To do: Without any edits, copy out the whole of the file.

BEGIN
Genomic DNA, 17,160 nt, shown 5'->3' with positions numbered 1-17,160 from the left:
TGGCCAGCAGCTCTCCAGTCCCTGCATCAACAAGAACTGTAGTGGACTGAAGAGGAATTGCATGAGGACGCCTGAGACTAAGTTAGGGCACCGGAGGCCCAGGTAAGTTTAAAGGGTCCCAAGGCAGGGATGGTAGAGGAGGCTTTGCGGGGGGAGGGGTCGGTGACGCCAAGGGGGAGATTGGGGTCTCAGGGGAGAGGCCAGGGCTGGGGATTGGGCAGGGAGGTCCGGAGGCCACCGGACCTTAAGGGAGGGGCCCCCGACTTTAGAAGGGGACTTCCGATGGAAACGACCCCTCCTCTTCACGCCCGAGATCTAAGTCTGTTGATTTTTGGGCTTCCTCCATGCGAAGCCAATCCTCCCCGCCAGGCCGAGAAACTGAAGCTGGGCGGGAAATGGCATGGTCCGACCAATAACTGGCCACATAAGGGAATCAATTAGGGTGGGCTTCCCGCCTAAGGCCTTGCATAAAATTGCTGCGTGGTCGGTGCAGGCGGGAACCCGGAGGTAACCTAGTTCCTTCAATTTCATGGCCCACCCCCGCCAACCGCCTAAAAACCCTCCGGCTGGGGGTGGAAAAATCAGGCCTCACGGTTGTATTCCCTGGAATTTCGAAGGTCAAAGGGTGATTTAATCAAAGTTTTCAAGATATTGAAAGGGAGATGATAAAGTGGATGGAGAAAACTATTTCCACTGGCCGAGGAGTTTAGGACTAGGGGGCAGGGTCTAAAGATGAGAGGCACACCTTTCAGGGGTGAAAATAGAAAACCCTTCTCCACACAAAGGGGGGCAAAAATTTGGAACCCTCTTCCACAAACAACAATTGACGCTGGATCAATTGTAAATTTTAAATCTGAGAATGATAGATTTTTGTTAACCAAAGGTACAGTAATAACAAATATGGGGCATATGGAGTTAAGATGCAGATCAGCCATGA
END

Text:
Genomic DNA, 17,160 nt, shown 5'->3' with positions numbered 1-17,160 from the left:
TGGCCAGCAGCTCTCCAGTCCCTGCATCAACAAGAACTGTAGTGGACTGAAGAGGAATTGCATGAGGACGCCTGAGACTAAGTTAGGGCACCGGAGGCCCAGGTAAGTTTAAAGGGTCCCAAGGCAGGGATGGTAGAGGAGGCTTTGCGGGGGGAGGGGTCGGTGACGCCAAGGGGGAGATTGGGGTCTCAGGGGAGAGGCCAGGGCTGGGGATTGGGCAGGGAGGTCCGGAGGCCACCGGACCTTAAGGGAGGGGCCCCCGACTTTAGAAGGGGACTTCCGATGGAAACGACCCCTCCTCTTCACGCCCGAGATCTAAGTCTGTTGATTTTTGGGCTTCCTCCATGCGAAGCCAATCCTCCCCGCCAGGCCGAGAAACTGAAGCTGGGCGGGAAATGGCATGGTCCGACCAATAACTGGCCACATAAGGGAATCAATTAGGGTGGGCTTCCCGCCTAAGGCCTTGCATAAAATTGCTGCGTGGTCGGTGCAGGCGGGAACCCGGAGGTAACCTAGTTCCTTCAATTTCATGGCCCACCCCCGCCAACCGCCTAAAAACCCTCCGGCTGGGGGTGGAAAAATCAGGCCTCACGGTTGTATTCCCTGGAATTTCGAAGGTCAAAGGGTGATTTAATCAAAGTTTTCAAGATATTGAAAGGGAGATGATAAAGTGGATGGAGAAAACTATTTCCACTGGCCGAGGAGTTTAGGACTAGGGGGCAGGGTCTAAAGATGAGAGGCACACCTTTCAGGGGTGAAAATAGAAAACCCTTCTCCACACAAAGGGGGGCAAAAATTTGGAACCCTCTTCCACAAACAACAATTGACGCTGGATCAATTGTAAATTTTAAATCTGAGAATGATAGATTTTTGTTAACCAAAGGTACAGTAATAACAAATATGGGGCATATGGAGTTAAGATGCAGATCAGCCATGA